Maureen Dowd: Why Obama couldn’t get US to elect Clinton
In trying to get Hillary over the line, the president forgot why voters chose him in 2008
You know how desperate president Obama is – as he contemplates all his accomplishments going down the drain at the hands of a man he has total contempt for – when he is willing to do something so against his nature. He tried to persuade Donald Trump.
We saw that unicorn glimpsed only fleetingly in the last eight years: the cajoling Barack Obama.
The president flattered the president-elect by letting Trump rack up the ego arithmetic.
“This was a meeting that was going to last for maybe 10 or 15 minutes and we were just going to get to know each other,” Trump told reporters afterwards, as they sat in front of the Oval Office fireplace. But, he marvelled, “The meeting lasted for almost an hour and a half.”
And lo and behold, it worked – sort of. In his first post-election newspaper interview, Trump told the Wall Street Journal that he would consider leaving in place the parts of Obamacare that allow children to stay on their parents’ health plan until they are 26 and that prevent people from being refused insurance because of existing conditions.
“I told him I will look at his suggestions and, out of respect, I will do that,” Trump said.
Of course, those are two very popular elements of the law that Republicans wouldn’t dream of killing anyway. Still, president Obama’s charm and civility clearly made a strong impression, though it’s impossible to say when a nasty tweet will come in the middle of the night.
“I want a country that loves each other,” Trump told the paper. “I want to stress that.”
Harry Reid wasn’t in a kumbaya frame of mind, calling Trump “a sexual predator who lost the popular vote”.
Out of a hailstorm of unfathomable things during the week, one sticks out to me: How can it be that in the end, Barack Obama did not understand the Obama revolution?
Voters waited in line for hours at those early Obama rallies because they wanted thunderous change. They wanted a newcomer who didn’t look like the old dudes on our money, someone who would bust up the incestuous system and give us, as the poster said, hope.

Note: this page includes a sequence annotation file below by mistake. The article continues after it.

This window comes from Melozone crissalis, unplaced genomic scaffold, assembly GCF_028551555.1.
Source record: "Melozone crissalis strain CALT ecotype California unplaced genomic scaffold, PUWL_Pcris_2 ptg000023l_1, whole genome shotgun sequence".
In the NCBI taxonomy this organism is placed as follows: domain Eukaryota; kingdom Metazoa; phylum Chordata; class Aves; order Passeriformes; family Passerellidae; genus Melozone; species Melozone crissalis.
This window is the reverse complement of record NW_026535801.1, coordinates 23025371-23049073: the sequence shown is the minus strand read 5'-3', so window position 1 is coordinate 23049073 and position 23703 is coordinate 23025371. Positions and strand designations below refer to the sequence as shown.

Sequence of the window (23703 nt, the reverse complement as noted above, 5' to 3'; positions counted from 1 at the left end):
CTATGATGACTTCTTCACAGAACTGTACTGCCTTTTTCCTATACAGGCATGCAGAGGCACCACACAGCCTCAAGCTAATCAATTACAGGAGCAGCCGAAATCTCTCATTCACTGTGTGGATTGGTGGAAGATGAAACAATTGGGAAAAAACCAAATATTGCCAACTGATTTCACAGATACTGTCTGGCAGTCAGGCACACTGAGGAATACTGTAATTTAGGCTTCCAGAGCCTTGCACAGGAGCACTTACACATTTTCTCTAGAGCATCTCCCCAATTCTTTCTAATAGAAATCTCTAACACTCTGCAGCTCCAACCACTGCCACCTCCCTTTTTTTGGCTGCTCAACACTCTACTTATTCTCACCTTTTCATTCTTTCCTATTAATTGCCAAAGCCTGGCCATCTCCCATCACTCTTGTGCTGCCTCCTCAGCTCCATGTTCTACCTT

But Obama lost touch with his revolutionary side and settled comfortably into being an Ivy League east coast cerebral elitist who hung out with celebrities, lectured Congress and scorned the art of political persuasion.
He was cosy with Silicon Valley and dismissive of working-class voters anxious about globalisation, shrugging that “we’re part of an interconnected global economy now, and there’s no going back from that”. He was dismissive of Americans anxious about terrorism after the Paris attacks, noting that you’d be more likely to die from a bathtub fall.
He was dismissive of Bernie Sanders and his voters, treating Sanders as a fairy tale, just as Bill Clinton treated him in 2008 when he was a senator with little record but with an army of passionate supporters who wanted to upend mouldy politics.
Boisterous rebellionJoe Biden
The man who swept into the White House in a boisterous rebellion was dismissive of the boisterous rebellions in both the Democratic and Republican parties. He insisted that an incrementalist and fellow Ivy League East Coast cerebral elitist who hangs out with celebrities would be best to save his legacy.
Even Michelle Obama, who understands the importance of the visceral in politics better than her husband and who said in 2007 that the bid to usurp Hillary was about “our souls”, tamped down hope. “Remember, it’s not about voting for the perfect candidate,” she told a crowd at La Salle University. “There is no such person.”
The leaked John Podesta emails showed how deluded the campaign was about the insurgent mood of the voters.
In January 2015, Hillary’s communications director, Jennifer Palmieri, advised Podesta: “Make a virtue of her longevity. Embrace all the Clinton-ness – the 40 years in politics, the decades on the national stage.”
As late as February, Hillary’s chief strategist, Joel Benenson, was fretting that the candidate had no vision or message compared to Sanders: “Do we have any sense from her what she believes or wants her core message to be?”
As she cuddled up to Wall Street, Hillary forgot about the forgotten man — and woman. Bill complained in meetings that campaign manager Robby Mook was ignoring white working-class voters, according to Politico, but his concern was waved off as the plea of “a talented but aging politician who simply refused to accept the new Democratic map.”
They should have listened. Bill ousted the first president Bush by focusing on “you” rather than “I”, what the voters wanted. Hillary’s campaign message boiled down to “it’s my turn, dammit”.
President Obama, trying to hoist Hillary over the finish line, offered a solipsistic message, saying it would be “a personal insult” if African-Americans did not vote for Hillary, and an accusatory message, suggesting that sexism was stopping men from voting for Hillary.
In September, Hillary stumbled when she dismissed half of Trump’s supporters as a “basket of deplorables”. Tellingly, the snooty remarks were made at a high-dollar fundraiser hosted by Barbra Streisand and other sparklies at Cipriani Wall Street.
Hillary should have spent less time collecting money on Wall Street and more time collecting votes in Wisconsin. – (New York Times service)